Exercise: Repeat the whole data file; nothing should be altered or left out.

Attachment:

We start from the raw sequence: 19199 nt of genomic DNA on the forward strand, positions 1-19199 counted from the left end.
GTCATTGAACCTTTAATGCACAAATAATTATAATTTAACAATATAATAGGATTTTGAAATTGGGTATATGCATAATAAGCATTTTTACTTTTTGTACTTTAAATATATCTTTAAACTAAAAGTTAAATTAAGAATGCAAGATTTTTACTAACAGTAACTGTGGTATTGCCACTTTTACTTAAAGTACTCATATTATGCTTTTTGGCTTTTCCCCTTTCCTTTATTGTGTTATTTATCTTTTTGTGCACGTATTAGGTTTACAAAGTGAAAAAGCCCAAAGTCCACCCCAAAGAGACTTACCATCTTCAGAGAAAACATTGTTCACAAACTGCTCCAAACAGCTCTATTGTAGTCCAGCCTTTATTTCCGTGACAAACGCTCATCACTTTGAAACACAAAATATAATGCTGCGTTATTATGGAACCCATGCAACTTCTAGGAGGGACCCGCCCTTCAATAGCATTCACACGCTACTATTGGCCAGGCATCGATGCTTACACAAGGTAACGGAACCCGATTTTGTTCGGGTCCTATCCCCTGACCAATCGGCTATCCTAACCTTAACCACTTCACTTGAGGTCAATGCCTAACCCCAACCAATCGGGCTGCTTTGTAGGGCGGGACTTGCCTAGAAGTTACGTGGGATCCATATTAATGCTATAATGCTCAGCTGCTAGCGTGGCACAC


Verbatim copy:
We start from the raw sequence: 19199 nt of genomic DNA on the forward strand, positions 1-19199 counted from the left end.
GTCATTGAACCTTTAATGCACAAATAATTATAATTTAACAATATAATAGGATTTTGAAATTGGGTATATGCATAATAAGCATTTTTACTTTTTGTACTTTAAATATATCTTTAAACTAAAAGTTAAATTAAGAATGCAAGATTTTTACTAACAGTAACTGTGGTATTGCCACTTTTACTTAAAGTACTCATATTATGCTTTTTGGCTTTTCCCCTTTCCTTTATTGTGTTATTTATCTTTTTGTGCACGTATTAGGTTTACAAAGTGAAAAAGCCCAAAGTCCACCCCAAAGAGACTTACCATCTTCAGAGAAAACATTGTTCACAAACTGCTCCAAACAGCTCTATTGTAGTCCAGCCTTTATTTCCGTGACAAACGCTCATCACTTTGAAACACAAAATATAATGCTGCGTTATTATGGAACCCATGCAACTTCTAGGAGGGACCCGCCCTTCAATAGCATTCACACGCTACTATTGGCCAGGCATCGATGCTTACACAAGGTAACGGAACCCGATTTTGTTCGGGTCCTATCCCCTGACCAATCGGCTATCCTAACCTTAACCACTTCACTTGAGGTCAATGCCTAACCCCAACCAATCGGGCTGCTTTGTAGGGCGGGACTTGCCTAGAAGTTACGTGGGATCCATATTAATGCTATAATGCTCAGCTGCTAGCGTGGCACAC